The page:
So, should you preach Mother’s Day sermons? In a word, yes. This year (2022), let me say it even more strongly, “You’d better!”
Hello, my name is Ethan, and I am a recovering expressive individualist.
You are familiar with “expressive individualism,” even if the term isn’t familiar. I’ll define and describe it below, but phrases like “be authentic” or “follow your heart” capture the idea to a tee.
I became an Anglican to “be authentic” […]
Editor’s note: As with all of our “Opinion” pieces, the following guest post does not represent an official position of Anglican Compass. With the Thirty-Nine Articles of Religion, Anglican Compass believes that “the Baptism of young Children is in any wise to be retained. in the Church, as most agreeable with the institution of Christ” (Article 27, “On […]
I have a unique position in the church today. I used to be a Rector of a large church in North Dallas. (Christ Church in Plano, TX). But I am no longer a Rector. Instead, I have the good fortune to hang out, teach, coach, and encourage a lot of Rectors. During this challenging year, most of this has been […]
When the dust settles following an election, it is not unusual to hear Christian leaders exhort the faithful to be in prayer for our leaders, regardless of how we voted, our party preference, or any of a number of factors that might otherwise lead us to neglect such prayer.
For Anglicans, the form and manner […]
The most significant decision a Christian makes every week is whether they will go to church. The corporate worship of God is the principal activity of the people of God, and as the Westminster Catechism reminds us, the reason for which we were created. No other decision will so impact a disciple’s beliefs and practices than entering the […]
During a tumultuous year where much of our interpersonal interaction has been relegated to online spaces, many of us have found ourselves at odds with others on Facebook groups, Twitter threads, or any myriad of blog comment sections. Lively discussion about important matters should not be discouraged whenever there is a possibility of mutual growth and flourishing. At the same […]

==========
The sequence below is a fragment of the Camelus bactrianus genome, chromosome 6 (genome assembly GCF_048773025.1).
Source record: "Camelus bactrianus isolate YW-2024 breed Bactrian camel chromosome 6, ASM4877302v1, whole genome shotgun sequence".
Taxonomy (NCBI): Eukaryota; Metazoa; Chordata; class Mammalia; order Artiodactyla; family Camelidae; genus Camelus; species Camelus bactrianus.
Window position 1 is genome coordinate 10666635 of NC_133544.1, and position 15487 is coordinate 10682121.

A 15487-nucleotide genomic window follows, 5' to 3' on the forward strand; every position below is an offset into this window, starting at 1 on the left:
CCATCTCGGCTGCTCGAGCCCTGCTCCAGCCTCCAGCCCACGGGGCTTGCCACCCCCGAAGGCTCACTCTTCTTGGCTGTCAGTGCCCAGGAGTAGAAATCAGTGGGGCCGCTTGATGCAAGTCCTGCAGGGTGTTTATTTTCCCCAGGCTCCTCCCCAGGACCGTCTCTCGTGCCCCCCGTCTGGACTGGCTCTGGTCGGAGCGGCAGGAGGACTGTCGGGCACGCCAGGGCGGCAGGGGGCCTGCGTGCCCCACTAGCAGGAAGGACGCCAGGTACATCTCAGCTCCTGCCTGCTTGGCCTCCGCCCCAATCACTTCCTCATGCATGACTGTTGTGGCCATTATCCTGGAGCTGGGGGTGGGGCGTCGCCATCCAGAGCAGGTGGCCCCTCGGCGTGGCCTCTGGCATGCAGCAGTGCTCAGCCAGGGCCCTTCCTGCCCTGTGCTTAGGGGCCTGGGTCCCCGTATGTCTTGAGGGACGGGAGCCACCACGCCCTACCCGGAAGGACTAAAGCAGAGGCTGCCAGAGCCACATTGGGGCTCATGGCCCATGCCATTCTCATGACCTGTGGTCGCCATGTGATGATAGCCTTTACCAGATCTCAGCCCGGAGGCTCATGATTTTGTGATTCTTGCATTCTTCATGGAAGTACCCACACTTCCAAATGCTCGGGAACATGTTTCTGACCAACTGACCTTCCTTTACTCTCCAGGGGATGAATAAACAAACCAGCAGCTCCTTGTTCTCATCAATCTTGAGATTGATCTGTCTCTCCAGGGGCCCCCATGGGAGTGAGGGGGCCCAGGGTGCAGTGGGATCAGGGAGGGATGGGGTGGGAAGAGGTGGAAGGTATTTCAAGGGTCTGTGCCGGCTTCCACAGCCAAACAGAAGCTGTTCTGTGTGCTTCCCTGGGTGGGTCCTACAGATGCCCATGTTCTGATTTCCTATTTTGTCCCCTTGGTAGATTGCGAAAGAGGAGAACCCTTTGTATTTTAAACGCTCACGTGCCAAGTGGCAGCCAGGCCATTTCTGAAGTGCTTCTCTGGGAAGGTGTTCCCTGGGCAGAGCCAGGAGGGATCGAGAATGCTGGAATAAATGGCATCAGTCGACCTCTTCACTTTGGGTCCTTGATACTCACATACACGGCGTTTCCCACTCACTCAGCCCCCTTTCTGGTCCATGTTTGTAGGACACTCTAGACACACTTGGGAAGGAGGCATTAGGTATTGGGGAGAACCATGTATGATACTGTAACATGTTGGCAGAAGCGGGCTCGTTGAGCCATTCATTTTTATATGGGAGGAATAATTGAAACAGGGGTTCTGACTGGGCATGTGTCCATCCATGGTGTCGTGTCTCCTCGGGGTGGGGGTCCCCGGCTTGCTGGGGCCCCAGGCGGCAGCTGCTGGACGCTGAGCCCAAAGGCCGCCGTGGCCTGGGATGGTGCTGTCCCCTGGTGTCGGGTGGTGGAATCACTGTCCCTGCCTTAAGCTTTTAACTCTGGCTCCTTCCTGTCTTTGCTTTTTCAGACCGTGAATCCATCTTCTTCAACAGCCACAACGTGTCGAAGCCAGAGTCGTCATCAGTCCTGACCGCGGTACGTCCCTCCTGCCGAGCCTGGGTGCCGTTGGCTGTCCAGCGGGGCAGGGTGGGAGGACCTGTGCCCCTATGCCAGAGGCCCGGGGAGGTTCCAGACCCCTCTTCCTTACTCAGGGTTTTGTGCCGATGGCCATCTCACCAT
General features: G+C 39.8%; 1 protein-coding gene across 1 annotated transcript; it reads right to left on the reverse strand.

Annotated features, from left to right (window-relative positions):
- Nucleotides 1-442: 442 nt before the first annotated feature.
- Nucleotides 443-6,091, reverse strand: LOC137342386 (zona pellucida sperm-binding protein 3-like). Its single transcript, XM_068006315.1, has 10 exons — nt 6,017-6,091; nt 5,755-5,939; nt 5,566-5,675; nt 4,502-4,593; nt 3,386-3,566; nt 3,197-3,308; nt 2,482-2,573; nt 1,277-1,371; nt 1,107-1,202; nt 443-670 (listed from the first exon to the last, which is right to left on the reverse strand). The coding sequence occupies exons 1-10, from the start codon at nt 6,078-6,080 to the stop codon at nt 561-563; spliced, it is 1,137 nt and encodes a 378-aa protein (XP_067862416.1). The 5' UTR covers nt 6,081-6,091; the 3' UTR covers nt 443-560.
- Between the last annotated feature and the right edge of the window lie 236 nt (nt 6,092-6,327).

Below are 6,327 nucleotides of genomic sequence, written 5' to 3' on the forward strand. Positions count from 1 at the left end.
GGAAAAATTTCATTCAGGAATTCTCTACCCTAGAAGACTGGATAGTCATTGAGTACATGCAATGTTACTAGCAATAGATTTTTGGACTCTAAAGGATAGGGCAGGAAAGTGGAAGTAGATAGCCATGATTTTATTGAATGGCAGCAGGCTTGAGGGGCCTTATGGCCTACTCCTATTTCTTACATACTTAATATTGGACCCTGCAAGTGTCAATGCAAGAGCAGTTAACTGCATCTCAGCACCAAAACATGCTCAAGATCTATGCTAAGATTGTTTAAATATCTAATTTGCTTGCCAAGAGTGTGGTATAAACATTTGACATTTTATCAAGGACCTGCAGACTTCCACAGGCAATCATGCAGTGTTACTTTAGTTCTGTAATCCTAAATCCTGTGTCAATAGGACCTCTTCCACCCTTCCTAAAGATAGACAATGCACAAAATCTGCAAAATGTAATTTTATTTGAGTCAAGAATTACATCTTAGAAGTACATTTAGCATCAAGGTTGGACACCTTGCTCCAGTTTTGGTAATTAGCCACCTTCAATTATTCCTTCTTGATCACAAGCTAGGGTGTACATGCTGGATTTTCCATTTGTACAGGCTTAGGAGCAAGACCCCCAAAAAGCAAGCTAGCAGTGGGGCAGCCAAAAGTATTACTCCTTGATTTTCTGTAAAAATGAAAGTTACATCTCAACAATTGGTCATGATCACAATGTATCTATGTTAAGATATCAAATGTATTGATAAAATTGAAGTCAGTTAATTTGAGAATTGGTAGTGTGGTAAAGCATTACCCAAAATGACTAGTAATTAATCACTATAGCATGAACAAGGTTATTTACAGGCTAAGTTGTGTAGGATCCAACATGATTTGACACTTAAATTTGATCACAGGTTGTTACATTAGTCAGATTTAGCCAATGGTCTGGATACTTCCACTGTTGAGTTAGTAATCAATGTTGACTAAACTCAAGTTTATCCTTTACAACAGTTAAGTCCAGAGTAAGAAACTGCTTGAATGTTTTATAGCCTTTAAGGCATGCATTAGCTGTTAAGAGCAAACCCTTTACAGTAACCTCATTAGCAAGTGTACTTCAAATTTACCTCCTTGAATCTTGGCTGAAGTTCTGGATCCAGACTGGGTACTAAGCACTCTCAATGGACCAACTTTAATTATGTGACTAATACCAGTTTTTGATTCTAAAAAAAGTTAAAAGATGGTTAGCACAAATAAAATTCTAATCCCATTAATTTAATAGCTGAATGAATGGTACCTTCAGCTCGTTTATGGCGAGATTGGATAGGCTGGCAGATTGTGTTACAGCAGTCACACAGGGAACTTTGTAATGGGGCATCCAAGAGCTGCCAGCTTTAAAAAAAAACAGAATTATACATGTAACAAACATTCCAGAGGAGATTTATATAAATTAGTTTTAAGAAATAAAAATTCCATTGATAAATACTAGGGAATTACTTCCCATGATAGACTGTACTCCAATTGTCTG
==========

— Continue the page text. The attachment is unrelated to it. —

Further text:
“If God, why evil?”
When men first announced the death of God these four, short, stabbing, syllables were thought to be the nails in the Creator’s coffin. This riddle may not have been the instrumental cause of his death, but it was certainly thought that it would prevent any future resurrection on his part. Unfortunately for them, scoffers have a bad […]
These are trying times in our country. As if a global pandemic was not bad enough, the great pandemic of racism has reared its ugly head once again through the deaths of Ahmaud Arbery, Breonna Taylor, and George Floyd. It is not as if this issue disappeared for a season and came back in a new wave. Rather, those of […]
When thinking about Anglican priests serving in the military as chaplains, it’s helpful to take perspective on what a select and small group comprises this cohort. About 0.4% of the U.S. population presently serves in the entire active-duty military. Unless a congregation is near a military base, few of those worshipping in an Anglican parish might actually know someone […]
How should we balance personal (individual) moral responsibility with collective (group) moral responsibility?
Holy Scripture is replete with examples of individuals transgressing God’s law and destroying themselves and others. The law of Moses has many provisions for individuals to bring sacrifice to atone for individual sins. There are also countless examples of people, tribes, nations—collective groups of individuals—sinning against God and […]
One of the beautiful aspects of following Jesus on the Anglican way is that we walk this path alongside millions of Christians throughout the entire world. The Anglican Communion consists of over 80 million Christians worldwide, which makes it the third-largest body of Christians. We have such a tremendously rich resource in the global Anglican Communion! If we have “ears […]